L-Vis 1990 Talks The End of the EDM Bubble, ‘We Are Your Friends,’ and More at Nocturnal Wonderland
The British producer has some predictions for the future of dance music...
L-Vis 1990, real name James Connolly, does not look entirely at ease in the crush of neon, pasties, and kandi bracelets that surround him at San Bernardino’s Nocturnal Wonderland. It’s not just because he’s wearing an oversized white t-shirt rather than shirtless and covered in glitter. The truth is, none of the DJs I encounter over my three days at the festival seem to be — especially those, like Connolly, who don’t play the highly commercialized sound of the superstar acts on the main stages, remixing familiar radio hits to include brain-rattling drops. The London-bred, Brooklyn-based DJ plays house music, pure and simple, although for his set on the main stage of Nocturnal, he leaned more towards “rap and reggaeton, at like 80 bpm, 90 bpm.” I caught up with him backstage after his set on SPIN’s stage in the Downside Up Twisted by Toyota tent, to talk the EDM bubble, how festivals have changed over the past five years, the difference between the London and New York club scenes and more.
SPIN: When was the last time you played a large-scale festival like this one?
L-VIS 1990: This is my first desert festival. I played a few of the bigger ones back in the day – more like 2009 – but I haven’t been to these parties for quite a while.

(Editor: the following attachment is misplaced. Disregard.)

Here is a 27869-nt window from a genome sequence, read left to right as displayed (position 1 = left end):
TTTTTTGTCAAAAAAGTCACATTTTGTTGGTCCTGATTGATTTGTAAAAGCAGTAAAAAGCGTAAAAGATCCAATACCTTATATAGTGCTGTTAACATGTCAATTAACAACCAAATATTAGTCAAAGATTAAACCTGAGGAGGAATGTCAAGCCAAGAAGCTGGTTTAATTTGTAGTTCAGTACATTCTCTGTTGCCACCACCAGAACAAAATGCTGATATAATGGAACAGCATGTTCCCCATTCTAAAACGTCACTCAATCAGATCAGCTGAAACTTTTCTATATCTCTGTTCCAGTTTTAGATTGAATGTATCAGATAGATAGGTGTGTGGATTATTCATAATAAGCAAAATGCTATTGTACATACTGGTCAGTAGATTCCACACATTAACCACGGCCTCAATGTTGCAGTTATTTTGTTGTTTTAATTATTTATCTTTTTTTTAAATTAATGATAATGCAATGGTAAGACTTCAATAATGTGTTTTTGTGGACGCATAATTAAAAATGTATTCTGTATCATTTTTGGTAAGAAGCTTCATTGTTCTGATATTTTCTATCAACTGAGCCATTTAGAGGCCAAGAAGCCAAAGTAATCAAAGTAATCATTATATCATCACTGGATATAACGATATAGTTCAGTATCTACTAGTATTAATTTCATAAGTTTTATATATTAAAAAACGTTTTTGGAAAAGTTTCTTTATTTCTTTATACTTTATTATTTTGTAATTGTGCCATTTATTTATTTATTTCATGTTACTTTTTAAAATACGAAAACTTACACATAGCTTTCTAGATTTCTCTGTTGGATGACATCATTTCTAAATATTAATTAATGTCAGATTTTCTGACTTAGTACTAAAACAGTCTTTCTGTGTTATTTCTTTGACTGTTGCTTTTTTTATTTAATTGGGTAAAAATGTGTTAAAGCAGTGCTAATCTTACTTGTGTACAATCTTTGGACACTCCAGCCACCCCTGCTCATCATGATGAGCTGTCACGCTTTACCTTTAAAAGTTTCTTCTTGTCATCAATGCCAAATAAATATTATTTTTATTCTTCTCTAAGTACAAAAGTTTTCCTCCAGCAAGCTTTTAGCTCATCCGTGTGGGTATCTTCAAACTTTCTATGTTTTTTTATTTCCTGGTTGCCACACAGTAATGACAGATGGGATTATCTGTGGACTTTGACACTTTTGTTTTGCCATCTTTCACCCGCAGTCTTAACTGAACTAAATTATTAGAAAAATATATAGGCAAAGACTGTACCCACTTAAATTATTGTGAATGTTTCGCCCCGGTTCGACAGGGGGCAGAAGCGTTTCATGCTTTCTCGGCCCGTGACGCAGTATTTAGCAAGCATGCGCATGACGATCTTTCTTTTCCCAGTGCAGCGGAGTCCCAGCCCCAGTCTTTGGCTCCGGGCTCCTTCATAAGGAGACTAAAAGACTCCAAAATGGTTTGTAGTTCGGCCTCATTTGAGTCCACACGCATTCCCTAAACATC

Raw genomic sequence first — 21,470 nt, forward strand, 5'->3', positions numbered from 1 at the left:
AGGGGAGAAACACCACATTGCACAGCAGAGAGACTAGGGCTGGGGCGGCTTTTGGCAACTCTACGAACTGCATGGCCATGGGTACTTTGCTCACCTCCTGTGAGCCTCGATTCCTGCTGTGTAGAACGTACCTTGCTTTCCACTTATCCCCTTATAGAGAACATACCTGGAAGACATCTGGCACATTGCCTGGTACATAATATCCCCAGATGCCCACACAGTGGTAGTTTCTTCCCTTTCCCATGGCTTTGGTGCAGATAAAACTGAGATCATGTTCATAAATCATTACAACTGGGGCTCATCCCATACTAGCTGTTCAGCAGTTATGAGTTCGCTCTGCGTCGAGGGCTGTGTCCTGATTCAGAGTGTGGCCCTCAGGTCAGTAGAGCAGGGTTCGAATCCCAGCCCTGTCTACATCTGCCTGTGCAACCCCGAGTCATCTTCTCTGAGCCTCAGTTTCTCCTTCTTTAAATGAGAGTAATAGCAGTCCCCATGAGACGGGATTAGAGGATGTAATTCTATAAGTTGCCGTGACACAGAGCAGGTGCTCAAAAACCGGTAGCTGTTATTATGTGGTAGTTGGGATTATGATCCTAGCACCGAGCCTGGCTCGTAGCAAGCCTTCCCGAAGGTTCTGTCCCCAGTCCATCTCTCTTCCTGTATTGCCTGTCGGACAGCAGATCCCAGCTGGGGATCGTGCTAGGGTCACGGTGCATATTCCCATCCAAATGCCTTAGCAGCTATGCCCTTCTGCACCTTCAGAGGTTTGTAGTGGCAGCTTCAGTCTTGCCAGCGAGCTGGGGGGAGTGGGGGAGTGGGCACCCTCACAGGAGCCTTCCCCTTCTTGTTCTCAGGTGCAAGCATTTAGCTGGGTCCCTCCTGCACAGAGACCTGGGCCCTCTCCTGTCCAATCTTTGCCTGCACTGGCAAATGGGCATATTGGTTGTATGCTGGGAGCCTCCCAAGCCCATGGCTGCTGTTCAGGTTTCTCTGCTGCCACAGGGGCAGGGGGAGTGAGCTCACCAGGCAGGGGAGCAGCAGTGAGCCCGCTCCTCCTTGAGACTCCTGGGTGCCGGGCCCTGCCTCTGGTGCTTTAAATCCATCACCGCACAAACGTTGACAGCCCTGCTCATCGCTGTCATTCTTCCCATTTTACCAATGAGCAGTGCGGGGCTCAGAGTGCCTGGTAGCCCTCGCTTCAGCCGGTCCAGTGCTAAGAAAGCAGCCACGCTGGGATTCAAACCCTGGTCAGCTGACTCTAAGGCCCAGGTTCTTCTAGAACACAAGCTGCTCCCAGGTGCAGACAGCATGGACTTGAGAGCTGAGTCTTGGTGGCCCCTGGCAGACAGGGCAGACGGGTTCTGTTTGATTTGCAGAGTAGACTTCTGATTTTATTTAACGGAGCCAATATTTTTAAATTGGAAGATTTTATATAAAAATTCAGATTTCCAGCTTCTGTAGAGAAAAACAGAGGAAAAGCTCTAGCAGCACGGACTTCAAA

SPIN: It seems like at these festivals many of the artists play the same songs — it’s all DJs remixing Calvin Harris.
L-VIS 1990: I heard a DJ on the stage over there play like four different tracks but on the breakdown of each track was Fatboy Slim’s “Right Here, Right Now,” just in a different style of the breakdown and repeating in a different way. They’re kind of just hyping the tracks up in different ways and then just dropping into a more basic bitch beat every time.
SPIN: Why do you think that’s happening? Do you think playing for these giant crowds means you have to make the music more accessible?
L-VIS 1990: I don’t know any of these people. I don’t know where they come from. I think it’s booked off soundcloud plays or something.
SPIN: So, you moved from the UK to New York. How is the New York scene different from London?
L-VIS 1990: When I left, the scene was kind of moving towards this deep house vibe. I just wasn’t feeling it and I needed to get out and get new energy. When I’m DJing in New York, I feel a lot more free to do whatever I want to do. People dance and get excited for whatever you want to play. I feel like in London, when I was there, it was very much based on the trends. But I think London is kind of changing now.